Good news for World Malaria Day!

25 Apr

Today we celebrate World Malaria Day. Every year, 3.2 billion people are at risk of contracting malaria. This leads to about 198 million malaria incidents and an estimated 627.000 deaths. Those living in the poorest countries are the most vulnerable to the disease. It’s in Africa that malaria takes epidemic proportion. According to the WHO, 90 percent of the estimated global malaria deaths occurred in Africa. Between them 62% are children aged under 5. Despite West propaganda and public opinion ignorance malaria is one of the first cause of death in the Continent with Tuberculosis. Comparing to malaria HIV/AIDS became an irrelevant problem.

Malaria is a disease caused by a parasite called Plasmodium, transmitted through bites from infected mosquitos and is an endemic sickness in several countries. Symptoms of malaria include fever, headache, and vomiting, and usually appear between 10 to 15 days after the mosquito bite. If timely treatment is not provided, it rapidly becomes life-threatening because it disrupts the blood supply to vital organs.

The pandemic has a devastating socioeconomic impact on African countries causing poverty because of absenteeism from work and school, thereby rendering children unequipped for promising careers. African governments spend trillions of dollars to prevent and treat malaria. Unlucky these funds are not enough so they are forced to ask Aid Agencies intervention, increasing their political and economic dependence to West. Despite their efforts African governments are often criticized by West academics and accused to don’t do their best.

The main interventions for controlling the spread of malaria include the prompt and effective treatment with artemisinin-based combination therapies; use of insecticidal nets by people at risk; and indoor residual spraying with insecticide to control the vector mosquitoes. Since the first research in 1987 the International Scientific community has not yet discovered a Vaccine.

Anyway good news had reached the African public opinion just some weeks ago. GlaxoSmithKline has terminated the phase 3 (human experimentation) of its vaccine RTS,S/AS01, the first malaria vaccine able to reach advanced trials with success. 16,000 children has vaccinated with RTS,S/AS01 in seven African countries: Burkina Faso, Gabon, Ghana, Kenya, Malawi, Mozambique and Tanzania. The campaign, started on October 2005, has meanly target children aged 5-17 months assuring an effective coverage between 46 and 30%. The RTS,S consists in a sequence of two circumsprozoite proteins and the hepatitis B surface antigen (HBsAg) that intracellularly and spontaneously assemble into mixed polymeric particulate structures that are each estimated to contain, on average, 100 polypeptides.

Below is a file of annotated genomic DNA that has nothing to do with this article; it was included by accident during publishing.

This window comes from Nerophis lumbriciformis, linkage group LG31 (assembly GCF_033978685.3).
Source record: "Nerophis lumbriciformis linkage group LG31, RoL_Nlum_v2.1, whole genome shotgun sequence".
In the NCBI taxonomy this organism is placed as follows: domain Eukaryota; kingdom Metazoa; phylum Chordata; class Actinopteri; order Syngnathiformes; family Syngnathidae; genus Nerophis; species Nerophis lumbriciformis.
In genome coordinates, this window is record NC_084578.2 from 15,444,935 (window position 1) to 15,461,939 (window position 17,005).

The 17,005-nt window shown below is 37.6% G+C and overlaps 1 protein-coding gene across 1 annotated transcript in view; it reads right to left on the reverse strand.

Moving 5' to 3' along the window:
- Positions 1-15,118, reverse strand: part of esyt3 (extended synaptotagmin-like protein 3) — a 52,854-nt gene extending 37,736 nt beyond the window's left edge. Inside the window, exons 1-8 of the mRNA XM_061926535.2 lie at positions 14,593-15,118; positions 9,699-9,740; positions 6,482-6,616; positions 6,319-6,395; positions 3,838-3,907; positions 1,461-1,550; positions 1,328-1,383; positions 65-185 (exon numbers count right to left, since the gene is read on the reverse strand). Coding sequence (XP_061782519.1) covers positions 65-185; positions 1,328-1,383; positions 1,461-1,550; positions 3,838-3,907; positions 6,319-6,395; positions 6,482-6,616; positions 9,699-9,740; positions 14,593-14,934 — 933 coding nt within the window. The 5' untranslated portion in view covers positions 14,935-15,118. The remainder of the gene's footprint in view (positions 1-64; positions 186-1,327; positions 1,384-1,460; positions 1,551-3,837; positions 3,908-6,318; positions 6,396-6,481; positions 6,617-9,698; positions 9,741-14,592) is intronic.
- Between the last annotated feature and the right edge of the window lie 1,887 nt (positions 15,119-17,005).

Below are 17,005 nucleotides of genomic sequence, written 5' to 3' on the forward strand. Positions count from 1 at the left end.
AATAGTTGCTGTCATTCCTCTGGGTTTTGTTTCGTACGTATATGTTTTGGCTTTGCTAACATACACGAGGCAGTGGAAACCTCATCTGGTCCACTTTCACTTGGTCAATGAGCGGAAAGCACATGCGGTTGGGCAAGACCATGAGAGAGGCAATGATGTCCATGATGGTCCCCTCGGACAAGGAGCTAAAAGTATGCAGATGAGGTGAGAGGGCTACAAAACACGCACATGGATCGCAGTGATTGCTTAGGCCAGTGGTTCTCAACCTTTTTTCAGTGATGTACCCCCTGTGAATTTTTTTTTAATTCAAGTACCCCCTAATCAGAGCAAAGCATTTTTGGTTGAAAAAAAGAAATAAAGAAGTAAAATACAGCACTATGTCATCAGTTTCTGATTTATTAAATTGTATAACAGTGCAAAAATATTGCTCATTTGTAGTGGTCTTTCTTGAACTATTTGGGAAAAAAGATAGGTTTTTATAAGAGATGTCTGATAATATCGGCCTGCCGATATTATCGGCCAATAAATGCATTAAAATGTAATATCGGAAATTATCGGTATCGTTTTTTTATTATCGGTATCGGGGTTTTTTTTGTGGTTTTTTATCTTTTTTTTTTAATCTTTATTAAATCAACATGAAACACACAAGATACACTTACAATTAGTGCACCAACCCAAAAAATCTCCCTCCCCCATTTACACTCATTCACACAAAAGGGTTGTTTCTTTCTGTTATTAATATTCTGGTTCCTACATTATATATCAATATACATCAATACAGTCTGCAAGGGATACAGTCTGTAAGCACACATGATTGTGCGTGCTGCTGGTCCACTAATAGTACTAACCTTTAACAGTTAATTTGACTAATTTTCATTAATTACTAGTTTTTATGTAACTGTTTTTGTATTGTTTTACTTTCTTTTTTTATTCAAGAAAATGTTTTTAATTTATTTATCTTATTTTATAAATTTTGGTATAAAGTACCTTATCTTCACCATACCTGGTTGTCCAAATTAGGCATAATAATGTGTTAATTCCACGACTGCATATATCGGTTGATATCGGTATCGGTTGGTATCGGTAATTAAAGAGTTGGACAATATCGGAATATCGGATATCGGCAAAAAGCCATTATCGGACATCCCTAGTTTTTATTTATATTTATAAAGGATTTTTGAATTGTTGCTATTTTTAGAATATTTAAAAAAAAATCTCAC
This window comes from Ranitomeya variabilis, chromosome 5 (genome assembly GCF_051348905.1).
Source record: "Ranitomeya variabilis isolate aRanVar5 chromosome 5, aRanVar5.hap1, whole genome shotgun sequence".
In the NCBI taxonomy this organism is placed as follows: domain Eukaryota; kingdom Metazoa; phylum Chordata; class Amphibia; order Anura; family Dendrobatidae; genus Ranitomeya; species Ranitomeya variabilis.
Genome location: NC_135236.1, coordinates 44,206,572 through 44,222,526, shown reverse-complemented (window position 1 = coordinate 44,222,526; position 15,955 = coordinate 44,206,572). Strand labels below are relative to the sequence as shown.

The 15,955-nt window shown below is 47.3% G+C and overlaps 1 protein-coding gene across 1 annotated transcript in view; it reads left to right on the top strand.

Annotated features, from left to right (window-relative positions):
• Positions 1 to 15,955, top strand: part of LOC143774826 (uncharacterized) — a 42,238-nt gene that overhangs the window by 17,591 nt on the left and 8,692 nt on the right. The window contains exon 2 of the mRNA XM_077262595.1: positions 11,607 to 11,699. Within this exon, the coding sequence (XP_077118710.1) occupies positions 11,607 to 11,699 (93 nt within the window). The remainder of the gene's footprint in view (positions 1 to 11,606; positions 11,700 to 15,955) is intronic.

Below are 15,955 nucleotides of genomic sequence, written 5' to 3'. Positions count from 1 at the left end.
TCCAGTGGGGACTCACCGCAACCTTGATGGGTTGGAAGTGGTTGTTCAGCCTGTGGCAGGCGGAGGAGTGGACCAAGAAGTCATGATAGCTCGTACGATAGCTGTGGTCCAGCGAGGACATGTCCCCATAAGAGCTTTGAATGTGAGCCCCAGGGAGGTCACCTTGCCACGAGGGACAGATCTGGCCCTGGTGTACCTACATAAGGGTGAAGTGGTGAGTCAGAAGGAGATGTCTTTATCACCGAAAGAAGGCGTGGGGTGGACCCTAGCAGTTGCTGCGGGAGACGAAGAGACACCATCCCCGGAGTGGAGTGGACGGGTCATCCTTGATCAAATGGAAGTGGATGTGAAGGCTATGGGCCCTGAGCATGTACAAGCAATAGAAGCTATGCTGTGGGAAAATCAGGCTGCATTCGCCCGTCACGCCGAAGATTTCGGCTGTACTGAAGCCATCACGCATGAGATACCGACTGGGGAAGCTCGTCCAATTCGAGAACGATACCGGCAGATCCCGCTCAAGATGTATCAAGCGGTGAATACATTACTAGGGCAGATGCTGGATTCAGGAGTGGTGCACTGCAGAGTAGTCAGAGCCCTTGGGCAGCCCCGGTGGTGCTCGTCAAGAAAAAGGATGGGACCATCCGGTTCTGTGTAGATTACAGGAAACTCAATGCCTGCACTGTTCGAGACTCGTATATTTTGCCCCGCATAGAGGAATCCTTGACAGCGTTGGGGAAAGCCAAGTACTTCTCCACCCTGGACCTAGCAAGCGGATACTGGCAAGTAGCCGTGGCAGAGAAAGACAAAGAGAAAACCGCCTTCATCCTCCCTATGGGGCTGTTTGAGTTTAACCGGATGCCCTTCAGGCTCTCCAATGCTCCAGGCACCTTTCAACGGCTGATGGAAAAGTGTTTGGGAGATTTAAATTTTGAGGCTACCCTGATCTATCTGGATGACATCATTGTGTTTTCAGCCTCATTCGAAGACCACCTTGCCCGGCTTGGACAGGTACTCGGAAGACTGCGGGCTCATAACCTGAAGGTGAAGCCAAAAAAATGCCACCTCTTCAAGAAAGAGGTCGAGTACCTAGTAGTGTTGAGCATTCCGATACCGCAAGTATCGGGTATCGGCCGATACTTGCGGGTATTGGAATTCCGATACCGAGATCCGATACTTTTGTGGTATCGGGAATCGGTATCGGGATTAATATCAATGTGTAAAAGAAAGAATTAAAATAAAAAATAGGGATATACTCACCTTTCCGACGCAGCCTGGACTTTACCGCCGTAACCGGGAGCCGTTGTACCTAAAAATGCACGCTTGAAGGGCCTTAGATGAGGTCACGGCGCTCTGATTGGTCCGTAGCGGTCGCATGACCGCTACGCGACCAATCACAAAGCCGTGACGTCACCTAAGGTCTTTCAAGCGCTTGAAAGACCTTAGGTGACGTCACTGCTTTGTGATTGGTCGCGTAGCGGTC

Knowing that the parasite has mastered the art of eluding the human immune system, researchers behind the vaccine, known as RTS,S, focused on the form of the parasite that is injected by the mosquito. They have fused a portion of one of the main surface proteins to a surface protein of a virus that the body can more readily recognize, in this case the hepatitis B virus surface protein. The hypothesis is that this would help to stimulate the immune system to prevent infection by the malaria parasite before it escapes the liver and breaks out into the blood. Alongside that, there is an “adjuvant” system to boost the immune response, significantly increasing the levels of antibodies that can block infection of liver cells and harnessing T-cells to attack any parasites that may escape and go to ground in the liver.

Prof. Brian Greenwood, study author and professor of clinical tropical medicine at the London School of Hygiene and Tropical Medicine declares a little disappointed by the results of the clinical trials. Anyway he explains that it will be impossible at the moment to reach the success seen in measles vaccines with 97% efficacy. This it’s due of the particularities of Malaria parasite present in mosquitoes that is genetically complicated. It has a very complicated life cycle and it has learnt how to evade the immune system over hundred of years. European Medicines Agency and WHO if satisfied about the experimentation data could licensed RTS,S/AS01 on August allowing to GlaxoSmithKline to commercializing the vaccine starting from October of this year.

WHO wants give priority of immunization campaing to Africa and a controversy has already come out about who must pay the cost. African Union intend request to U.N and International Community a 100% free immunitation for the children aged under 5. The request seems supported by Roll Back Malaria Partnership an umbrella organization of 500 partners (Worldwide endemic countries Representatives, non-governemental organization, international research institutions). GlaxoSmithKline has not yet pronounced herself on the matters. Several observer will find difficult that the famous pharmaceutical company will allowed to a free immunization in Africa after the failed vaccine of Ebola discovered by Italian researchers from Napoli. The research has cost millions of dollars without tangible results in the three African countries victims of the recent Ebola epidemic. As usually business and human life protection duty are difficult to conciliate.

Fulvio Beltrami
Kampala, Uganda
@Fulviobeltrami

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